Nigeria has said it aims to tackle the Boko Haram insurgency setting up a military force with its neighbours.
President Muhammadu Buhari said on Thursday Nigeria pledges $100 million to form a regional force against Boko Haram militants.
“Our campaign against Boko Haram must be seen within the wider context of the global war against terror,” he told reporters in the capital, Abuja.
“Terrorism has no frontiers and must, because of the great implication for regional and global peace and security, be defeated,” he said.
Buhari’s comments followed his meeting with the presidents of Chad, Niger, Benin and the defence minister of Cameroon in Abuja.
He asked the leaders to support Nigeria in a bid to control the force throughout the campaign against militants.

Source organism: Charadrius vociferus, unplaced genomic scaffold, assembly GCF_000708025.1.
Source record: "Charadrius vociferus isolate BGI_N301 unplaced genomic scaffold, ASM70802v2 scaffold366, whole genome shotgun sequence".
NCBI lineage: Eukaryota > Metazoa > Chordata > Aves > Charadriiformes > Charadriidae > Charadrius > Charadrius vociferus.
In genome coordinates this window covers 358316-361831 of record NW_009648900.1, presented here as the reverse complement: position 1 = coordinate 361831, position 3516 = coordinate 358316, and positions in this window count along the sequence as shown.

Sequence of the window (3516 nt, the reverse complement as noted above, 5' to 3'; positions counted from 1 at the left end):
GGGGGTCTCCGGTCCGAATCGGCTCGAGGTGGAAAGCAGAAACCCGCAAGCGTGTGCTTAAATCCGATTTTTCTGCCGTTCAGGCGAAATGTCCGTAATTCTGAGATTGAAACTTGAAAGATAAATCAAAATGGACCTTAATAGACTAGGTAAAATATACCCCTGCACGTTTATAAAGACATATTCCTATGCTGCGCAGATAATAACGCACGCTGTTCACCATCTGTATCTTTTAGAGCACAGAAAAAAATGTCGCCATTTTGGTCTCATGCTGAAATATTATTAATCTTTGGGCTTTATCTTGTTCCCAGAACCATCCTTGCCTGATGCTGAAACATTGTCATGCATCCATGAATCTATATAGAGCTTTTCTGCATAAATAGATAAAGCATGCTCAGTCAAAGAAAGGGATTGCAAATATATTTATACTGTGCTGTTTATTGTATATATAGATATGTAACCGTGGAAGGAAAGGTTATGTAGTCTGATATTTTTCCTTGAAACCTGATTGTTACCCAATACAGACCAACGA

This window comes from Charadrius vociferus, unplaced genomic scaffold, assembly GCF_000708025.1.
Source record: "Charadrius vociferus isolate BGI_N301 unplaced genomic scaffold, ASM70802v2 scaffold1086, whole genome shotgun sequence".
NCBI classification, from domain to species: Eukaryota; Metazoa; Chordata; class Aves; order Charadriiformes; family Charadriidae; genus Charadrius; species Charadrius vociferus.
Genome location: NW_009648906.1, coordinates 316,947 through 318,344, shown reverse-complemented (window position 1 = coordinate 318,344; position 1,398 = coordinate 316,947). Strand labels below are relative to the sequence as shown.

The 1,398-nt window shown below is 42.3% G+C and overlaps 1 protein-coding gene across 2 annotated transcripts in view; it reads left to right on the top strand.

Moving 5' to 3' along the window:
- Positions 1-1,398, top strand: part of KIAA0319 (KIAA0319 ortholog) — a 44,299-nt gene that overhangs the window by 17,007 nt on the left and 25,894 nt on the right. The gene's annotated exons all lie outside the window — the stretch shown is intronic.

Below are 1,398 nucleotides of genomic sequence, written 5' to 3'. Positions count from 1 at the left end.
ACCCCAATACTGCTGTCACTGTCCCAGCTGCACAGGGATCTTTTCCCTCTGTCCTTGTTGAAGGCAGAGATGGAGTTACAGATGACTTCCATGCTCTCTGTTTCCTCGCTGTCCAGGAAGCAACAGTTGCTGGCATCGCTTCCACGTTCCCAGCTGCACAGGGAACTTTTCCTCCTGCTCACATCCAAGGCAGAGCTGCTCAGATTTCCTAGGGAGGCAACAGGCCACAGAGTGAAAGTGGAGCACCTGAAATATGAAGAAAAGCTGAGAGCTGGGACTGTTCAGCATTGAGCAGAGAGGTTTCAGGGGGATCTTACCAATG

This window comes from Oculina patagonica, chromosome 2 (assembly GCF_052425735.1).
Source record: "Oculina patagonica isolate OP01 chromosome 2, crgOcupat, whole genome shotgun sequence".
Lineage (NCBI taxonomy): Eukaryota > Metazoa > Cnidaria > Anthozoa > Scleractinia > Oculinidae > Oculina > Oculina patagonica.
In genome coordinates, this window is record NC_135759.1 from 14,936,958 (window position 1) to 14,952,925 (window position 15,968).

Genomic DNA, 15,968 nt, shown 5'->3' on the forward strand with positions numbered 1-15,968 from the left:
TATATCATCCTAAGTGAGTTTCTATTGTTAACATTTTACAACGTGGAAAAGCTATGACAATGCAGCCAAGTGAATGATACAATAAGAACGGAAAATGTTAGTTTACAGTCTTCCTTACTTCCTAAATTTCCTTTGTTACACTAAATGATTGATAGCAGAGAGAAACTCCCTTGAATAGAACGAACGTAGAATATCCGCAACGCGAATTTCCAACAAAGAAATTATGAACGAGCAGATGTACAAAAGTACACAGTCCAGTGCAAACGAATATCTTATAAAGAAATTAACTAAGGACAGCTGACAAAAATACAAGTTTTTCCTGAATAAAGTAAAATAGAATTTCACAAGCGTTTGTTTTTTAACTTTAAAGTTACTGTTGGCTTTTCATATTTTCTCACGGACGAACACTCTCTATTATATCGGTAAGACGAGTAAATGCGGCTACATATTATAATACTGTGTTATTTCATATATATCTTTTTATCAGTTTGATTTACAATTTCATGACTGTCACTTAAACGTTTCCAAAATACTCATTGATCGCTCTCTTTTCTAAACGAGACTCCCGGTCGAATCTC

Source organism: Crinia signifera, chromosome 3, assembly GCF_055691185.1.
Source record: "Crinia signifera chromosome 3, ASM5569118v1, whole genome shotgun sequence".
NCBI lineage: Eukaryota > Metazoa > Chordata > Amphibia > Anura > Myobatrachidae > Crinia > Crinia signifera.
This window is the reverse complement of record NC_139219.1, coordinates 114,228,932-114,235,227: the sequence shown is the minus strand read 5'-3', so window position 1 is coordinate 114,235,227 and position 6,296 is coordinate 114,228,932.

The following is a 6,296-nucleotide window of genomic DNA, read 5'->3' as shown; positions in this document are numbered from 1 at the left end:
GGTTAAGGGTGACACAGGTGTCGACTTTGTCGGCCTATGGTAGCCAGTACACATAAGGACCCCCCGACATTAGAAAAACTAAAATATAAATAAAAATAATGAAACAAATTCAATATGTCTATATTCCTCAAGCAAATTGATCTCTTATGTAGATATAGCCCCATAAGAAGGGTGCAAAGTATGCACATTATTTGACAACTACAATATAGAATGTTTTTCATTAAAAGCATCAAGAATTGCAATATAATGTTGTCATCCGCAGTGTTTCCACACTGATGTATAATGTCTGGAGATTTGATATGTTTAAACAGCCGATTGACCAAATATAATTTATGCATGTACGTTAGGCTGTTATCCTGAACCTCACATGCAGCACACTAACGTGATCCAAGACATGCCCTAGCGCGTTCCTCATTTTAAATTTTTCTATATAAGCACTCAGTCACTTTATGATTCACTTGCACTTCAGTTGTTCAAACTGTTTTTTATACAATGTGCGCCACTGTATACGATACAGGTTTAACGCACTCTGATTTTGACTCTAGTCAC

A joint force in the Chad capital Ndjamena will be ready by July 3, a statement from his office said.
The five-nation military coalition, known as Multinational Joint Task Force (MNJTF), was first agreed upon in May last year, following the kidnapping of more than 200 schoolgirls by Boko Haram in northeast Nigeria.
Nigeria faces a six-year insurgency which has resulted in thousands of death, with millions of people displaced across the region and in neighbouring Chad, Niger and Cameroon.